Cyberattack detected by Optus
Hackers accessed the data of up to millions of Australians, including names, addresses, phone numbers, and email addresses for many. Driver’s licence, passport and Medicare numbers were also accessed for a smaller number of people.
CEO of Optus, Kelly Bayer, has revealed that customers dating as far back as 2017 are caught up in the breach. Although the hackers’ access has been removed, it is still unclear how much data they stole.
This hacker claimed he obtained the data from an unauthenticated application programming interface (API) – software that connects two different systems – requiring no login details.
‘Largest ever’ attack on an Australian business
In terms of severity and number of people affected, Optus’ data breach is one of the biggest and most significant.
10,000 records leaked
The attacker later uploaded a file containing 10,000 records to a data breach website on Monday night and threatened to leak 10,000 records daily for the next four days unless Optus paid $1m in cryptocurrency.
It contained names, dates of birth, emails, drivers’ licence numbers, passport numbers, Medicare numbers, phone numbers and addresses. Additionally, it included more than a dozen government email addresses, including four from the defence department and one from the Prime Minister’s Office.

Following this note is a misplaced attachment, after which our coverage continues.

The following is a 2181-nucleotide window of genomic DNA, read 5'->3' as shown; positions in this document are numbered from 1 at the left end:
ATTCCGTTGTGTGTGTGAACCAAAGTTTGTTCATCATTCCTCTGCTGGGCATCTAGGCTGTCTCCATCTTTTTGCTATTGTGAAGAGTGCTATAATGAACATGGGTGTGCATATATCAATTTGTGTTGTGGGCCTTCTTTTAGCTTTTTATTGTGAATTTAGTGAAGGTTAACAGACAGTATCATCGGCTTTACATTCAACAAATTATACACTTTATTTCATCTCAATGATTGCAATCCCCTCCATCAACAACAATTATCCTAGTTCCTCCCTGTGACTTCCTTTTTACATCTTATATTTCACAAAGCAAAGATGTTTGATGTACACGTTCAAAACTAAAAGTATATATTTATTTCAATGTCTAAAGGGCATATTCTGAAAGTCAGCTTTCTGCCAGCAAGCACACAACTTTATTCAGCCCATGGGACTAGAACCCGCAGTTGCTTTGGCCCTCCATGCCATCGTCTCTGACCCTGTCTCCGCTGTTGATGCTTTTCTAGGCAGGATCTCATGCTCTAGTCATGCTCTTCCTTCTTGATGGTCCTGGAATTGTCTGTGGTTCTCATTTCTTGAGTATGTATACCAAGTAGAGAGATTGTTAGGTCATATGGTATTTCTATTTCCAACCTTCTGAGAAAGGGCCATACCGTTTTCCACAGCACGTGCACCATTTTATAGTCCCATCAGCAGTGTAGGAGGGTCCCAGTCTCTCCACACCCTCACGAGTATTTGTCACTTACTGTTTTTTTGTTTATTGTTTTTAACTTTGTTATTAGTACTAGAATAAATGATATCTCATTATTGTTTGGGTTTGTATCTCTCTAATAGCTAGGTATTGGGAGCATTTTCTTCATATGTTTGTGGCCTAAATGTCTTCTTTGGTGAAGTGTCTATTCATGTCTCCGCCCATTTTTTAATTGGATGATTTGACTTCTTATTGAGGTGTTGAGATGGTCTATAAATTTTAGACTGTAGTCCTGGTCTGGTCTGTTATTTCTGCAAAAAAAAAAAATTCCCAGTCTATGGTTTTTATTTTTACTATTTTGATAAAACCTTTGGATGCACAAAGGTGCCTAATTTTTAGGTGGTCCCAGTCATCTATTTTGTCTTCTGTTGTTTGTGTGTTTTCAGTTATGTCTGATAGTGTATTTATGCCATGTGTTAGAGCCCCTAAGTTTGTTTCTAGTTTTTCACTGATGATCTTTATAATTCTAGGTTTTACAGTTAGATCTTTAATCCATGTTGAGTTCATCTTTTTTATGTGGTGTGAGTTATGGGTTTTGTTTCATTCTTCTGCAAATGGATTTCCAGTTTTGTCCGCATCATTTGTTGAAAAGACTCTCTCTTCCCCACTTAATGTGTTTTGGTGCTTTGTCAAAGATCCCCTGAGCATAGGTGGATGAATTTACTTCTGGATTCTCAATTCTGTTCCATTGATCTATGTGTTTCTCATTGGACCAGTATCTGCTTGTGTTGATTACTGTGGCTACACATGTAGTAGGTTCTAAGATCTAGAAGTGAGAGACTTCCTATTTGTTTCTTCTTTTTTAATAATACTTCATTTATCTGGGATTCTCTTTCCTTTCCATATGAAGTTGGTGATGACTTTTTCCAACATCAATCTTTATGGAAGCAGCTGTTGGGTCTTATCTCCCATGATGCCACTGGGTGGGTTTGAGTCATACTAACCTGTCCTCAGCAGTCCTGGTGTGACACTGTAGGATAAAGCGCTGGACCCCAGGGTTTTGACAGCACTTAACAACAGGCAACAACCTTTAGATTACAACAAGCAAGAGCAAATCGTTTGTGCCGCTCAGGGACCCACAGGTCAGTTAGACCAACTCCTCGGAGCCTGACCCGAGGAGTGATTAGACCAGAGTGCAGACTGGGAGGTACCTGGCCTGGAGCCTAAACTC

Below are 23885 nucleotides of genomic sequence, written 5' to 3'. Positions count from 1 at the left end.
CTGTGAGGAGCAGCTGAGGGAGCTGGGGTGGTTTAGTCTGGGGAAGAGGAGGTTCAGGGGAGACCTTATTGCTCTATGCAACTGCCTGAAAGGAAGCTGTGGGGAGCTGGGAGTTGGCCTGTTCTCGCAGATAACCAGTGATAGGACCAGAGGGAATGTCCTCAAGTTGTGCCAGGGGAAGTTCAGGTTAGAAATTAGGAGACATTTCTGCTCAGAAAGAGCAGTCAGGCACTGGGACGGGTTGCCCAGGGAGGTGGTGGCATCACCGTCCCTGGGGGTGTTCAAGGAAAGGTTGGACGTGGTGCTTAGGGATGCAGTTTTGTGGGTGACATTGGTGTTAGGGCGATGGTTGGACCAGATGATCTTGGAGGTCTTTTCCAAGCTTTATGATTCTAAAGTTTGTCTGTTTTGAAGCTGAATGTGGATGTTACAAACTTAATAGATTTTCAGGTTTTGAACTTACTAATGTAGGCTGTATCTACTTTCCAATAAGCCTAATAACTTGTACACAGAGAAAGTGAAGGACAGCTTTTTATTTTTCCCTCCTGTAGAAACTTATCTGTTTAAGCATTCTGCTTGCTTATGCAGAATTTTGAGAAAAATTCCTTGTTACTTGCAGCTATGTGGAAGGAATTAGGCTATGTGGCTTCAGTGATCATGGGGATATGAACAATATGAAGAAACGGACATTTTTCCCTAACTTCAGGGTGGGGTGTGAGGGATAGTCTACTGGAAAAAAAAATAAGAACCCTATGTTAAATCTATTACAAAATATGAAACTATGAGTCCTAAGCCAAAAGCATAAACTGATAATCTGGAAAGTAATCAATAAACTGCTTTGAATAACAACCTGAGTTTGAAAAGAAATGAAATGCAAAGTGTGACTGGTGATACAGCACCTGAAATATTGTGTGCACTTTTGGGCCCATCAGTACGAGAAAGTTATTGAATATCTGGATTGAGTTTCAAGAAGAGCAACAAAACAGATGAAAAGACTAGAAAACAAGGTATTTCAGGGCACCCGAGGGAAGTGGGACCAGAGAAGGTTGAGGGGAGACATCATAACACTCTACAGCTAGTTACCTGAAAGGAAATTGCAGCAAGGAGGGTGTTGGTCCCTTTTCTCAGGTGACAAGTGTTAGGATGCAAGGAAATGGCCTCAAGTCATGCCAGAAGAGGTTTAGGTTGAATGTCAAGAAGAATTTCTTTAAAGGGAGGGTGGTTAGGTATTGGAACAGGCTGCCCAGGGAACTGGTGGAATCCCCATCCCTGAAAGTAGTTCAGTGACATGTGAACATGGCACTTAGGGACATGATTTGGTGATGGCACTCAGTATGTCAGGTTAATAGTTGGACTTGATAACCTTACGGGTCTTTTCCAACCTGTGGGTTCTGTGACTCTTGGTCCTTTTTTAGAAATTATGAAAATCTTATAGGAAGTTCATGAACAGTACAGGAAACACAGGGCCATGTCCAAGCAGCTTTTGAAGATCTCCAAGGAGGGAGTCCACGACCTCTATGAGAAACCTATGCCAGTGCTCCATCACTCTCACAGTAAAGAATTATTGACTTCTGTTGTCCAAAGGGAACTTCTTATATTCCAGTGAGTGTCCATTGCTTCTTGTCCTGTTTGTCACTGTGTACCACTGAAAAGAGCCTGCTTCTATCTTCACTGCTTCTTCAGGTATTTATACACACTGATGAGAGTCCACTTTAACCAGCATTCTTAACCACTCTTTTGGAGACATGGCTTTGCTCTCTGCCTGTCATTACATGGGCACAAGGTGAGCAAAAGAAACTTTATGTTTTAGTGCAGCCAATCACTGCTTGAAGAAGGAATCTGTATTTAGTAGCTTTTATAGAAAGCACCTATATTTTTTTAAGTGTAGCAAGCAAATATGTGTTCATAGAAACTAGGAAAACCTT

Hacker allegedly deletes data
In the evening of Tuesday morning, the alleged attacker had apparently changed their mind, deleting their posts and claiming to have also deleted the Optus data.
It is impossible to prove that any data has been deleted, despite the removal of the posting. Those who acquired the data of 10,000 Australians during the leak still have access to it.
Small attack, big consequences
This is one of the biggest hacks in recent Australian history, and unfortunately isn’t the first time Optus has had customer data leaked. This is the fourth cyber-attack on Optus since 2019, and in 2020, 50,000 Optus customers had their data leaked.
Cyber breaches for large firms were once considered minor disruptions. Today, unsophisticated cyberattacks on firms like Optus can have disastrous financial and reputational harm.
Those whose identity documents were compromised by the alleged Optus hacker need to replace them urgently.
Customers notified by Optus with compromised driver’s licence details are strongly advised to apply for a replacement, according to NSW customer service minister Victor Dominello.
Victorians will also be able to get “free” licence number replacements and flag their licence records to prevent future fraud.
Other states and territories are making similar arrangements, which could cost Optus millions of dollars.